Cristin Tierney is pleased to announce that whiteonwhite:algorithmicnoir, a new film by Eve Sussman and the Rufus Corporation, will be screened at the Toronto International Film Festival, September 9th, 10th and 11th, 2011.
whiteonwhite:algorithmicnoir follows the observations and surveillance of geophysicist code writer, Mr. Holz, stuck in a retro-futuristic metropolis named City-A. Voiceovers and dialogues in English and Russian (with English subtitles) evoke the remains of Cold War era social controls—wire tapped telephone conversations, reel-to-reel tapes, snippets of a job interview between Holz and his employer and a mysterious woman referred to simply as “Dispatch.” A narrator describes various impositions on the citizens, including strangely manipulated time keeping, a language ration, and the effects of lithium, suggesting that there is no clear way to tell the future from the past.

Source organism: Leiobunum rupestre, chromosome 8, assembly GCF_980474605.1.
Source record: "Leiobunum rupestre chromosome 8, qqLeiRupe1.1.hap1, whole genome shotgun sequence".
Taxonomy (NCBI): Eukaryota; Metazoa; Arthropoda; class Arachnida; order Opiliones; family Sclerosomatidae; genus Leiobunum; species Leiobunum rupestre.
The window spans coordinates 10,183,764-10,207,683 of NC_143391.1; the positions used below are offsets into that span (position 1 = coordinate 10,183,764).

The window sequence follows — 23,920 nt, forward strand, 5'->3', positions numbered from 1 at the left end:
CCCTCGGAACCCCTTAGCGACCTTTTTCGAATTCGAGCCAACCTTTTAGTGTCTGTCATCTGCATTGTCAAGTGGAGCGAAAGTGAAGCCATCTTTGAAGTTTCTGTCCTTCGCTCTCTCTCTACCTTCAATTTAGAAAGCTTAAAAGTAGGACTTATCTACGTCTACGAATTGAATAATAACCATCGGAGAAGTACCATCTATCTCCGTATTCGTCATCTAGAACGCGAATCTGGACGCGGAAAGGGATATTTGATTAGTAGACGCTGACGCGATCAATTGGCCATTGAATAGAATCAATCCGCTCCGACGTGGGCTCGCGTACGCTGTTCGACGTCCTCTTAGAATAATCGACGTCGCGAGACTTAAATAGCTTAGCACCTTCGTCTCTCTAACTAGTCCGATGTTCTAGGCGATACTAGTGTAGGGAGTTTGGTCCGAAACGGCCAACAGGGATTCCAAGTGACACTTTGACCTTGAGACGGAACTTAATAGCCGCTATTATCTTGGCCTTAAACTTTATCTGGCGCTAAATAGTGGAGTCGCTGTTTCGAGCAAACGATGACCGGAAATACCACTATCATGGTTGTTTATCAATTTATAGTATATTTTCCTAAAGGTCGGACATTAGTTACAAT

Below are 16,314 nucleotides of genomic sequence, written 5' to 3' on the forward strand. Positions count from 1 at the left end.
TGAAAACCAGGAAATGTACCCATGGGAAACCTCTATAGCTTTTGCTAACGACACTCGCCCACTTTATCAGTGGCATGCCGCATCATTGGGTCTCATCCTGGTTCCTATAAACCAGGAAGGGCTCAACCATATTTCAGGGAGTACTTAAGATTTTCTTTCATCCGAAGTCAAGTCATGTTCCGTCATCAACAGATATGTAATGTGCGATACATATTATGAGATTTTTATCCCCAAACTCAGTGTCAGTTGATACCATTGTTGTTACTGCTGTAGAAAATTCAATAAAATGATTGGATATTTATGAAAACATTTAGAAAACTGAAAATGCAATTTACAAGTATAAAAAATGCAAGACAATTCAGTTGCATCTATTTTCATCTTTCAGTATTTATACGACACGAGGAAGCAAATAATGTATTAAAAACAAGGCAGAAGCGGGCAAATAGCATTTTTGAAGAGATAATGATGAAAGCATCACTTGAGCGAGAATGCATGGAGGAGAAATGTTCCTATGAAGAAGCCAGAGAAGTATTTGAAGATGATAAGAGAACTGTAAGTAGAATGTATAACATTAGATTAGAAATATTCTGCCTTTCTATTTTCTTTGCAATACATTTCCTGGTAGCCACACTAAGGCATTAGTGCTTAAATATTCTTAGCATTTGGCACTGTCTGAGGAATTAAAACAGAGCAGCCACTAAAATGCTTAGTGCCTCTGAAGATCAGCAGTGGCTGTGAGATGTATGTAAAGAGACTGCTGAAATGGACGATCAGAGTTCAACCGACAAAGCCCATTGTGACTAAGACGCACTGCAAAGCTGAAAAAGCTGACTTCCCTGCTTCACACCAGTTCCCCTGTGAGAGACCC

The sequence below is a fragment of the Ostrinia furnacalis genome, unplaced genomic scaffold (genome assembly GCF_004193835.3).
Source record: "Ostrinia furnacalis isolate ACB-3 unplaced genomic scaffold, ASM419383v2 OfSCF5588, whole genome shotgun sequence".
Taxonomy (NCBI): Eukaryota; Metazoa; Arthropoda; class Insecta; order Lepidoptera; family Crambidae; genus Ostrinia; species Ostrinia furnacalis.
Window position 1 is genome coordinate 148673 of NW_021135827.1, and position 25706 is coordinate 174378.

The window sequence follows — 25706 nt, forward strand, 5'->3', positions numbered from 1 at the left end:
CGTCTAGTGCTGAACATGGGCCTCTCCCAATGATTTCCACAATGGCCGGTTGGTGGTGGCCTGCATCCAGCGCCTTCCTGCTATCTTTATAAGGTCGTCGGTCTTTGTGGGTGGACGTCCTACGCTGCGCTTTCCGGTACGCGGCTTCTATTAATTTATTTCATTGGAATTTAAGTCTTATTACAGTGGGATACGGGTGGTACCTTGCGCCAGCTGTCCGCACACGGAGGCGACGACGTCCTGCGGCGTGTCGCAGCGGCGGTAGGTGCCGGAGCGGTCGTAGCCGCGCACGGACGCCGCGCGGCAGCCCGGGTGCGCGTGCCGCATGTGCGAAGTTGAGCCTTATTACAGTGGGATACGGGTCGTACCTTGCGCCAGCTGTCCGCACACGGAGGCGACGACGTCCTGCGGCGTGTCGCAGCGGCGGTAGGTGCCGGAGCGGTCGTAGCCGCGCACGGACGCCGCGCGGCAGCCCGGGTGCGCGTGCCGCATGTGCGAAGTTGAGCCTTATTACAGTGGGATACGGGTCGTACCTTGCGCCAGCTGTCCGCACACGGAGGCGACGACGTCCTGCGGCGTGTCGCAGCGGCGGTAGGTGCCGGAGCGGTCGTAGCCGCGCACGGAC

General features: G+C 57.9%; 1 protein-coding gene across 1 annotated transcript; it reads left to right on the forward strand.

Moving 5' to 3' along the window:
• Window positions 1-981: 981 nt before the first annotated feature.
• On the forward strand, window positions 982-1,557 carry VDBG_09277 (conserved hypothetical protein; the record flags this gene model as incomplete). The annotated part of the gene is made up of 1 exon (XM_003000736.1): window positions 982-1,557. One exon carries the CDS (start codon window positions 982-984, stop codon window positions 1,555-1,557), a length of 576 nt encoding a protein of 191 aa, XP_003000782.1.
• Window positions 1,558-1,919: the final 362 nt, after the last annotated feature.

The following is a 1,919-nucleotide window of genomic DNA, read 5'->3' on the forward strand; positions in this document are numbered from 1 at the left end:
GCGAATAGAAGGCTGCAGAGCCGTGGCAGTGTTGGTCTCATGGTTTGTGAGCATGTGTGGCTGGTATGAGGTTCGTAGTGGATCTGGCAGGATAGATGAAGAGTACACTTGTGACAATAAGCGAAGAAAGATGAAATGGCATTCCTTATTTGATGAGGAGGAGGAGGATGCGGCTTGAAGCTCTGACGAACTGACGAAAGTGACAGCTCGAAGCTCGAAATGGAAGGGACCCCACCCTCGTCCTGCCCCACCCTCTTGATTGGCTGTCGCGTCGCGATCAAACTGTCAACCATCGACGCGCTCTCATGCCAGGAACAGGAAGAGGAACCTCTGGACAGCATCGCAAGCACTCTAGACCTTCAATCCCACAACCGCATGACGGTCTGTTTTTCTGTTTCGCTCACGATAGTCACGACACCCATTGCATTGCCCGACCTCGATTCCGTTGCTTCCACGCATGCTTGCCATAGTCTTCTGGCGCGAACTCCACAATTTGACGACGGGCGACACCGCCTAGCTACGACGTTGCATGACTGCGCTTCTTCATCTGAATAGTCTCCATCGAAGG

The continuously evolving narrative is generated by a custom-programmed serendipity machine, loaded with 3,000 clips, 80 voice-overs and 150 pieces of music. Edited in real time, the film has no beginning, middle or end, formulating an endless story that is never told the same way twice. The viewer’s mind works ceaselessly to re-order and connect these disparate elements, struggling against the film’s subversion of spatial and temporal boundaries.
Eve Sussman founded the Rufus Corporation in 2003. The company has collaborated on 89 Seconds at Alcázar (2004), the experimental feature The Rape of the Sabine Women (2007), and the installation Yuri’s Office (2009). Rufus Corporation’s works have been exhibited and screened internationally and are included in the collections of the MoMA, the Whitney Museum of American Art, The Margulies Collection, Sisita Soldevila/Amister Collection, Fundación La Caixa and Centro Galego de Arte Contemporánea. Eve Sussman is a 2010 recipient of the Anonymous was a Woman Award.
Founded in 1976, the Toronto International Film Festival has become the launching pad for the best of international, Hollywood and Canadian cinema, and is recognized as the most important film festival after Cannes.